American artist and teacher Emily Mason, whose painted abstractions capture both roiling and tranquil climates of color, died on December 10, 2019, at her home in Brattleboro, Vermont. She was eighty-seven years old.
Mason was born in New York in 1932. Her mother was painter Alice Trumbull Mason, a cofounder of the American Abstract Artists group, who named her daughter after Emily Dickinson. Mason grew up surrounded by artists in her mother’s circle, which included Josef Alberts, Milton Avery, Ad Reinhardt, Joan Miró, and Piet Mondrian. Mason studied at the Cooper Union and Bennington College before earning a 1956–58 Fulbright to Venice, where at one point she roomed with Lee Bontecou. In 1957, Mason married painter Wolf Kahn, and, two years later, she joined Area Gallery, a co-op on New York’s Tenth Street that eventually held her first solo exhibition in 1960. In addition to her painting practice, she taught at Hunter College for more than twenty-five years.
“Mason works within the improvisational model of Abstract Expressionism, though notably without angst or bravado,” painter Robert Berlind wrote in the 2003 issue of Art in America. “The poetry of these paintings is lyric, not epic. Her closest affinity is with Hofmann, whose robust hedonism and interplay of paint’s opacity, fluidity and gestural grandeur she transforms into an art of intimacy.”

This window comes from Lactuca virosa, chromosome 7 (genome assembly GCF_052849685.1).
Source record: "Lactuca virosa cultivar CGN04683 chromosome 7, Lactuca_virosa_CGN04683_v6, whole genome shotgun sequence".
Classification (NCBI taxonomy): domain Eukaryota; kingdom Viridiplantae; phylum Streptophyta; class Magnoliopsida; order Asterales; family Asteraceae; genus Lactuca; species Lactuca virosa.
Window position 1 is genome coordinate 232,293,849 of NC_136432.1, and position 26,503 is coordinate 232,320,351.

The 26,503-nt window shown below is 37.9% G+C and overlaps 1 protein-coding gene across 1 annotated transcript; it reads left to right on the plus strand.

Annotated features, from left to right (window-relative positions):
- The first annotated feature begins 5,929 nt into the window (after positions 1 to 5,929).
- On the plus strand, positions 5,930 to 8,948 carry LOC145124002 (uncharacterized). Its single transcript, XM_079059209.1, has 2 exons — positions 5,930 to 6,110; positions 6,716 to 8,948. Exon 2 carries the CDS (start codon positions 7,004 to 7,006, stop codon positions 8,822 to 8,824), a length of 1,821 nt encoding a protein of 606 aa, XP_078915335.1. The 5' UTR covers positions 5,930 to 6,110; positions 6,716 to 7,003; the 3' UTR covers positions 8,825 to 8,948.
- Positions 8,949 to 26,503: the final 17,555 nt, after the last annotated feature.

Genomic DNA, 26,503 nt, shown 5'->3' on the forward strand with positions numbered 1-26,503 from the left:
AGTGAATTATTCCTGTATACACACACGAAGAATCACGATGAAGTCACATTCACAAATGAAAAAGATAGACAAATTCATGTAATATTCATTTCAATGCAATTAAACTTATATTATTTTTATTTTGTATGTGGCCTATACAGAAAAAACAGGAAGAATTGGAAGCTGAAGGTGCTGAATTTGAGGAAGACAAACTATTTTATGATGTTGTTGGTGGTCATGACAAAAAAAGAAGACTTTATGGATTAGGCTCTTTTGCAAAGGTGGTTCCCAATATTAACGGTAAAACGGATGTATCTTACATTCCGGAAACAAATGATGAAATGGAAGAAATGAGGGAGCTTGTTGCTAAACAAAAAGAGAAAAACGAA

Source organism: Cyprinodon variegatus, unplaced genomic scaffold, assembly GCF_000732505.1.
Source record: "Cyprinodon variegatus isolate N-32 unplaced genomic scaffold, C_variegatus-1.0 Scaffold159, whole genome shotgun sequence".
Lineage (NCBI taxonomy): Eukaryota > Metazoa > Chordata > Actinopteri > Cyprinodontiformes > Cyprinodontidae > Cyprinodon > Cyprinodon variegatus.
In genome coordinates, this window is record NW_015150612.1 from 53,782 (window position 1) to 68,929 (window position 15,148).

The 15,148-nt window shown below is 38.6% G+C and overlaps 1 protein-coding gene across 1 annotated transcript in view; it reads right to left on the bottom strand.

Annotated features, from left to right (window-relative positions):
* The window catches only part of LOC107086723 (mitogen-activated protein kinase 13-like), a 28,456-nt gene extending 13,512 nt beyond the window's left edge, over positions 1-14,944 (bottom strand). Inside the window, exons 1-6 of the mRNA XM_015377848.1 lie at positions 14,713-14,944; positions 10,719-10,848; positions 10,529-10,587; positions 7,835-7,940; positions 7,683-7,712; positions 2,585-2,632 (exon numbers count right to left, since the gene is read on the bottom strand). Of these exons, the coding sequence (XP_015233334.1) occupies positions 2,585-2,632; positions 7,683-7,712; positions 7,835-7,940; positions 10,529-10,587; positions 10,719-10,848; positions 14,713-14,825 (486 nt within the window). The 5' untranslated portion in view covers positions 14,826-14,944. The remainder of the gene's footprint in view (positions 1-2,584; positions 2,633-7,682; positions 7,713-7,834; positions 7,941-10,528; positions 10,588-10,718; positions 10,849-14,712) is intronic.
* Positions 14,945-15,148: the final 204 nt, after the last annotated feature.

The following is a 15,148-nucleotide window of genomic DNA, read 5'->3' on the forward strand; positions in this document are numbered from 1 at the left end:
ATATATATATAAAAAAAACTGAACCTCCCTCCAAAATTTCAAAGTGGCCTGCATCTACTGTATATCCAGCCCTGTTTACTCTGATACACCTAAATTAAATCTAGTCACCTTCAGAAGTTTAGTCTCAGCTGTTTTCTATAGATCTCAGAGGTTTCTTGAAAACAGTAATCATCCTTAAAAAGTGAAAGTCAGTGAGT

Of her artistic approach, Mason once said: “I try to use paint for its brilliance, transparency, opacity, liquidity, weight, warmth and coolness. These qualities guide me in a process which will determine the climate of the picture. All the while I work to define spatial relationships, resulting in certain kinds of places. I cannot name them but know intuitively when they appear.”